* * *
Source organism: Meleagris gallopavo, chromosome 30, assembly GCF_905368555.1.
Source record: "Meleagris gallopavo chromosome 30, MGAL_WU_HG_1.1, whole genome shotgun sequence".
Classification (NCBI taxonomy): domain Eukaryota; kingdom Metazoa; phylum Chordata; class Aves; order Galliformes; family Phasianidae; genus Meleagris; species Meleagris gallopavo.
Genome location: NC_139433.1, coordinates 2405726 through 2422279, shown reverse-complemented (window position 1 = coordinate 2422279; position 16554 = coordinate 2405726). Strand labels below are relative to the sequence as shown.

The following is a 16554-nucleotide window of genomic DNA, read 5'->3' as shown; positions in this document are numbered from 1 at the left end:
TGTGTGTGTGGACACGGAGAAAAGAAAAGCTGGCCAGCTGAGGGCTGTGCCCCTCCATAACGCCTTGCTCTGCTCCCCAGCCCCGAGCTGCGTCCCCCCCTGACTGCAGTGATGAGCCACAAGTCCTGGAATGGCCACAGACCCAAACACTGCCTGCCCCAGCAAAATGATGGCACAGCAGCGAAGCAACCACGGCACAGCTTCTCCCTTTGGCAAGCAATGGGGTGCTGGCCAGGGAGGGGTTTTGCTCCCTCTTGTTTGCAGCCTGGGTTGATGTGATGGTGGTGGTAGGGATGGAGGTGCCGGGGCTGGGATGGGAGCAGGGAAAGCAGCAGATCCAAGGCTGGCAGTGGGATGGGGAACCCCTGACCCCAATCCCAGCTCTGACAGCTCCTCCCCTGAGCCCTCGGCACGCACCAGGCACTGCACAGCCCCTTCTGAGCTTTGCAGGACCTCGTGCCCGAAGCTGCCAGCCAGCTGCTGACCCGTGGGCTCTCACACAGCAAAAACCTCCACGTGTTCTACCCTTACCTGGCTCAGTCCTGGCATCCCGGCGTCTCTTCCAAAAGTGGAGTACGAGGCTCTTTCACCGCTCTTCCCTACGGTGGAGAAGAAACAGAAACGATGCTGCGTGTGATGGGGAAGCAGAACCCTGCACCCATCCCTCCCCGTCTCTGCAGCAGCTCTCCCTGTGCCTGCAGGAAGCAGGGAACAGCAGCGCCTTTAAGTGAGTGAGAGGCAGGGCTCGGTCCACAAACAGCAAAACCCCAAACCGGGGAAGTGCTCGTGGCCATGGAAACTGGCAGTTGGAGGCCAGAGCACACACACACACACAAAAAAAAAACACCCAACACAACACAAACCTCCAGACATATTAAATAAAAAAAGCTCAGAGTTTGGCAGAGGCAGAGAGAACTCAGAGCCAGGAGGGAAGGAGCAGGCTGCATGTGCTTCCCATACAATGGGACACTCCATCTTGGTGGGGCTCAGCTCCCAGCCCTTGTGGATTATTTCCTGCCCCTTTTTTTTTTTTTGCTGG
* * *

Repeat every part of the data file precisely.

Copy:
Source organism: Meleagris gallopavo, chromosome 30, assembly GCF_905368555.1.
Source record: "Meleagris gallopavo chromosome 30, MGAL_WU_HG_1.1, whole genome shotgun sequence".
Classification (NCBI taxonomy): domain Eukaryota; kingdom Metazoa; phylum Chordata; class Aves; order Galliformes; family Phasianidae; genus Meleagris; species Meleagris gallopavo.
Genome location: NC_139433.1, coordinates 2405726 through 2422279, shown reverse-complemented (window position 1 = coordinate 2422279; position 16554 = coordinate 2405726). Strand labels below are relative to the sequence as shown.

The following is a 16554-nucleotide window of genomic DNA, read 5'->3' as shown; positions in this document are numbered from 1 at the left end:
TGTGTGTGTGGACACGGAGAAAAGAAAAGCTGGCCAGCTGAGGGCTGTGCCCCTCCATAACGCCTTGCTCTGCTCCCCAGCCCCGAGCTGCGTCCCCCCCTGACTGCAGTGATGAGCCACAAGTCCTGGAATGGCCACAGACCCAAACACTGCCTGCCCCAGCAAAATGATGGCACAGCAGCGAAGCAACCACGGCACAGCTTCTCCCTTTGGCAAGCAATGGGGTGCTGGCCAGGGAGGGGTTTTGCTCCCTCTTGTTTGCAGCCTGGGTTGATGTGATGGTGGTGGTAGGGATGGAGGTGCCGGGGCTGGGATGGGAGCAGGGAAAGCAGCAGATCCAAGGCTGGCAGTGGGATGGGGAACCCCTGACCCCAATCCCAGCTCTGACAGCTCCTCCCCTGAGCCCTCGGCACGCACCAGGCACTGCACAGCCCCTTCTGAGCTTTGCAGGACCTCGTGCCCGAAGCTGCCAGCCAGCTGCTGACCCGTGGGCTCTCACACAGCAAAAACCTCCACGTGTTCTACCCTTACCTGGCTCAGTCCTGGCATCCCGGCGTCTCTTCCAAAAGTGGAGTACGAGGCTCTTTCACCGCTCTTCCCTACGGTGGAGAAGAAACAGAAACGATGCTGCGTGTGATGGGGAAGCAGAACCCTGCACCCATCCCTCCCCGTCTCTGCAGCAGCTCTCCCTGTGCCTGCAGGAAGCAGGGAACAGCAGCGCCTTTAAGTGAGTGAGAGGCAGGGCTCGGTCCACAAACAGCAAAACCCCAAACCGGGGAAGTGCTCGTGGCCATGGAAACTGGCAGTTGGAGGCCAGAGCACACACACACACACAAAAAAAAAACACCCAACACAACACAAACCTCCAGACATATTAAATAAAAAAAGCTCAGAGTTTGGCAGAGGCAGAGAGAACTCAGAGCCAGGAGGGAAGGAGCAGGCTGCATGTGCTTCCCATACAATGGGACACTCCATCTTGGTGGGGCTCAGCTCCCAGCCCTTGTGGATTATTTCCTGCCCCTTTTTTTTTTTTTGCTGG